Here's the other game LD mentioned - 2009 vs Spain.

Wednesday, December 17, 2014

Sad, But Not Surprising

In the wake of the retirement of USA veteran defender DaMarcus Beasley, I immediately thought of Robbie Rogers and his sterling play at left back for the Los Angeles Galaxy. 

It's well known also in SoCal soccer circles that Rogers knows J. Klinsmann from way back. Klinsmann helped guide Rogers at various points in his career, including recommending him as a player to the coach of Leeds in England back in 2012. Rogers, for his part, returned the favor in Klinsmann's debut as coach, scoring the lone USA goal to ensure the JK era did not begin with a loss.

I'm not the only one thinking that Rogers deserves a national team look at left back, either, if the word of that other Robbie - Keane - carries any weight. 

Truth is, though, JK wasn't very encouraging of Rogers' chances to get back on the USMNT squad when it was first announced that he would return to play with the Galaxy. He said Rogers "wasn't in the picture". 

Yet with the lack of depth at left back on the national team level, Rogers should merit consideration, I thought. I was gratified to see that Soccer America seemed to think so as well, ranking Rogers as a viable possibility. But the final sentence of the blurb assessing his chances brought me back to earth with a thud. 

Tuesday, December 16, 2014

MLS Does It Better

To me, arguments about leagues and teams that will never or very rarely play each other are silly. Give me a heated debate over whether Real Madrid or Barcelona will win an upcoming match any day over any argument on whether the English WC squad in 1966 could beat JK's latest USA World Cup squad, or if the LA Galaxy could take on Hull City. 

There's no point. It's not going to happen. Most fans in most leagues don't care, either. 

But it's a sore point for many MLS fans that their league gets little respect from others around the world. Some have dedicated themselves to defending MLS, and they're easy targets for those who want to namecall and heap scorn on them for doing so. No one's mind is ever changed in the back and forth. 

Out of pity for their futile mission, I've decided to put together a list of ways in which MLS is indisputably superior to leagues in Europe. It's not long, I promise. 

Finding Fitness Results, Capoeira

As promised, here's my report of my capoeira experience. 

It's hard. There's a reason why MMA fighters like Connor McGregor and others crosstrain in capoeira. It combines kicks, dynamic movement and acrobatics, all to the beat of the bateria playing music while everyone sings along. For the beginner class I took, there was a lot of time spent training the basic movements and practicing to improve technique.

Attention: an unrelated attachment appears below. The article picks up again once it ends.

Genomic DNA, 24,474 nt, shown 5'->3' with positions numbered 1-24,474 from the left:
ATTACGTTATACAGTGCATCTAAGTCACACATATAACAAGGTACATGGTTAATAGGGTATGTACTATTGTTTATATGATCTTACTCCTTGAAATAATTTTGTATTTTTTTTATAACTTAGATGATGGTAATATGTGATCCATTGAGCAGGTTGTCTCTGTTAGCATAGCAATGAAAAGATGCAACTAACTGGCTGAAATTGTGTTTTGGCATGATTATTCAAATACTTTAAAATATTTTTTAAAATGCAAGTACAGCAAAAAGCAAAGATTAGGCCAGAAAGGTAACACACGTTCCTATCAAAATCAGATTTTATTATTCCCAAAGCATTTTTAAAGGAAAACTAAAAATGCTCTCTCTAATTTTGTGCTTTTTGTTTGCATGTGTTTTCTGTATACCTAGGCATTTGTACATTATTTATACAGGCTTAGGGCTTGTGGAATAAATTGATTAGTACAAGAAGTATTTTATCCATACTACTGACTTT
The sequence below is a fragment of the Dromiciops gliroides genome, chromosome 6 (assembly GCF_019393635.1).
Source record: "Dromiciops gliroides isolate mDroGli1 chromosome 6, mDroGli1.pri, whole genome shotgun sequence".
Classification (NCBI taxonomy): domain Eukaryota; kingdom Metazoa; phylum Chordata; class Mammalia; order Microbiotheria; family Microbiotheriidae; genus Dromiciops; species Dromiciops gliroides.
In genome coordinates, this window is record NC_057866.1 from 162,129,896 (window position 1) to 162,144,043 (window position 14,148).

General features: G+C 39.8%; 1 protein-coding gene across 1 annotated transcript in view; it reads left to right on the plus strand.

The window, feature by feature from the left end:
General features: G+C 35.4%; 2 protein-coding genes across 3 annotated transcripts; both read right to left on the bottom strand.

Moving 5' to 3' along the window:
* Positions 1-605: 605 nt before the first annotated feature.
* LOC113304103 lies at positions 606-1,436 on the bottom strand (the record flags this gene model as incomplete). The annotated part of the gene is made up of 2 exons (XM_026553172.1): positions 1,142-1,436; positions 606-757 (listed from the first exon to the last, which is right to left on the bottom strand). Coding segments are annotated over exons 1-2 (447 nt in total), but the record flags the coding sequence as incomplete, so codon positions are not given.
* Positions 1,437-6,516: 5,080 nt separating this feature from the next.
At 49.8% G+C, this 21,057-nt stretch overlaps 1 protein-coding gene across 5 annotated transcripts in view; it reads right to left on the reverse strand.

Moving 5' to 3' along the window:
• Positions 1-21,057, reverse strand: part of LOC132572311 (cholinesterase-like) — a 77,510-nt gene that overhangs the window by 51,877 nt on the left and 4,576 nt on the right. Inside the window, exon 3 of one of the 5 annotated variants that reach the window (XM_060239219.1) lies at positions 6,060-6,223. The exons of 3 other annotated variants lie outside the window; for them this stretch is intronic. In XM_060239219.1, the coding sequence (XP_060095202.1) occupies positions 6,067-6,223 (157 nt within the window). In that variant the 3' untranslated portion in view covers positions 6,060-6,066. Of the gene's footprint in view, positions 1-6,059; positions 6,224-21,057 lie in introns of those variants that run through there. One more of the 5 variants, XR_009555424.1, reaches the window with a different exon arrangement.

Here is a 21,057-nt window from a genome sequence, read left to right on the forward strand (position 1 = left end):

I liked it, even though my muscles are very sore now. I'm not very acrobatic, but I can do a cartwheel (called an ), and I kicked pretty well. Other aspects were tricky. At one point, I was trying to do a rasteira (a type of sweep) to catch the instructor's leg as directed. I struggled.

"Don't kick out like it's soccer," he suggested. "Try to control the move." 

Monday, December 15, 2014

Mohamed's Twelfth Night

In college, I played the role of Viola in Shakespeare's Twelfth Night and got to say these lines:

I hate ingratitude more in a man
than lying, vainness, babbling, drunkenness,
or any taint of vice whose strong corruption
inhabits our frail blood.

I thought of those lines again while watching Club America win their historic twelfth championship. How could Club America be so ungrateful?

Truth is, the club has treated the coach, Antonio Mohamed, who got them there very shabbily. It's quite stunning that the team would negotiate for a new coach even as Mohamed was leading the team through the playoffs in search of the title. Not surprisingly, that became the story of the championship. 

It may come back to haunt the club in more ways than just playing against Mohamed in the future. Besides Gustavo Matosas, what coach in their right mind would want to sign with a club that would do this?

Love is in the Air

Isn't this the cutest ever? 

I mean the dog, of course. 

But that's not just any mutt tweeting at me, it's Boss Leroux. The lil' chihuahua with more followers than most soccer writers (including me) reached out to assuage my concerns. 

What was I worried about? Ah, I just wanted to know Dom had the seal of approval from Boss because of this revelation about America's Soccer Power Couple. 

Sunday, December 14, 2014

Free Your Mind to Reality

Reading over this article taking new MLS team Orlando City to task over a tweet, I felt a familiar frustration rising up. 

Of course, in North America, women can be fans. Fans=customers and to the emerging soccer market in the USA and Canada, every customer is generally valued. 

But why should women be "just" fans? 

Why can't they be players who have their own cadre of loyal fans? 

But I've traveled enough to know that those are first-world problems in general, and that even in those scenarios, the USA is more welcoming and supportive of women in the sport than many countries in Europe, for example. 

In other places, no, women can't even just be fans.